X++ FormAdaptors – A Simple Example


My last post introduced a testability feature in the new AX called FormAdaptors.  That post described changes in the product architecture that enabled FormAdaptors and why they have been so valuable for our internal automated regression testing strategy.  In summary, FormAdaptors provide an API to interact with forms from X++ and run server side tests that are fast and reliable.

This post provldes a simple example of FormAdaptors so you can get a feel for the API.  The form that we’re going to be targeting is the VendParameters form.  We’re specifically going to interact with the two controls in the red and green boxes in the screenshot of the form shown below. 



The scenario that we want to test is to verify that the green box control gets enabled and defaulted to false whenever the red box control is set to ‘Yes’. The red box control is the InvoiceMatching_UseInvoiceMatching control.  The green box control is the InvoiceMatching_UseTotalPriceMatching control. 

The X++ test code shown below implements the test scenario.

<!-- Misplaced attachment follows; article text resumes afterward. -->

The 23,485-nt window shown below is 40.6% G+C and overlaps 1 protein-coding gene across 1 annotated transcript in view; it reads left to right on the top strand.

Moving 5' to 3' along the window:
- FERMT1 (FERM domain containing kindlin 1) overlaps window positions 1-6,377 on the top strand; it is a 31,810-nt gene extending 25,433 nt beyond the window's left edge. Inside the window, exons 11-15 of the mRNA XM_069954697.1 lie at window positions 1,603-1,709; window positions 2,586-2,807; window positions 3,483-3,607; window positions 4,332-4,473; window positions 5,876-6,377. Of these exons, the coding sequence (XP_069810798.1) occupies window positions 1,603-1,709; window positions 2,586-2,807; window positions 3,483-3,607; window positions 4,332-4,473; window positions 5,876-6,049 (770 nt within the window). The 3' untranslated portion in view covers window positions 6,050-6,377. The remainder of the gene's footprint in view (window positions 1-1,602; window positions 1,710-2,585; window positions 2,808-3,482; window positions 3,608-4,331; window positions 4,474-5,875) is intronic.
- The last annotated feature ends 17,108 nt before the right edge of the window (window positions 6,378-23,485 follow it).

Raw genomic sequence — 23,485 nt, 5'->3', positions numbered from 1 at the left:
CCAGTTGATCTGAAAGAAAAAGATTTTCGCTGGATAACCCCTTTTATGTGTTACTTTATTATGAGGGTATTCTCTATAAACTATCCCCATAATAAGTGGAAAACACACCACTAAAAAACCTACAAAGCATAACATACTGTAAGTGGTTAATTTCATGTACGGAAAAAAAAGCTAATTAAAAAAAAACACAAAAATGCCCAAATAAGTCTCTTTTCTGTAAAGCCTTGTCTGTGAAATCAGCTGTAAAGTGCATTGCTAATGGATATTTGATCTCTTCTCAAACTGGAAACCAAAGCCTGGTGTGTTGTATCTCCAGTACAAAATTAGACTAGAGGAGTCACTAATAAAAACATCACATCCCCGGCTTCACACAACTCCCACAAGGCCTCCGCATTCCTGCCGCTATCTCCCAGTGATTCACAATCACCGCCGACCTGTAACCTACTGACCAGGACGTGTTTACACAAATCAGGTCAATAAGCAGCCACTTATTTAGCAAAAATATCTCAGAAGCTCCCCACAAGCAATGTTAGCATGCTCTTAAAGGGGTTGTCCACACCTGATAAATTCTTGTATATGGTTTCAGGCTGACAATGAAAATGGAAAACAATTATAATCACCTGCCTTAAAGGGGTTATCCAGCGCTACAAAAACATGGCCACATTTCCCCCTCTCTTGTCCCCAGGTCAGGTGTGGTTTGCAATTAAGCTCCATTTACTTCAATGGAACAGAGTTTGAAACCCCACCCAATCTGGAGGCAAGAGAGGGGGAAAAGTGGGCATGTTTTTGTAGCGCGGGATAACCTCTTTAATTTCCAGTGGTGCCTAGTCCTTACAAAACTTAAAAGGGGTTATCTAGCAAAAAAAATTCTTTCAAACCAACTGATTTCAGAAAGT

/// <summary>
/// Tests Invoice totals matching field settings
/// </summary>
public void InvoiceMatching_TotalsFieldSettings()
       using (VendParametersFormAdaptor vendParameters = VendParametersFormAdaptor::open())

The goal for this API is that the test is self explanatory when read… hopefully that is true for you!  A few notes on this sample follow:

  • [SysTestMethod] identifies the X++ method as a test method.
  • Each form has a FormAdaptor class associated with it named <FormName>FormAdaptor.  The class has multiple static constructors on it, one of which is the open() method shown.
  • The FormAdaptor is wrapped in a using statement so the class is properly disposed after use.
  • Chaining calls together is how you initiate actions on the form.  For example, setValue() is a method on a CheckBoxControl.
  • Convenience calls such as validateEnabled() interact with SysTest methods to assert failures and log additional information to aid in debugging failures. 

Because this test is running on the server, there is no actual visualization of the test running.  This is one disadvantage of executing form tests in this manner and was an initial concern for engineers on the team.  This quickly went away when they saw how easy it was to debug the tests in addition to the benefits outlined in the previous post.

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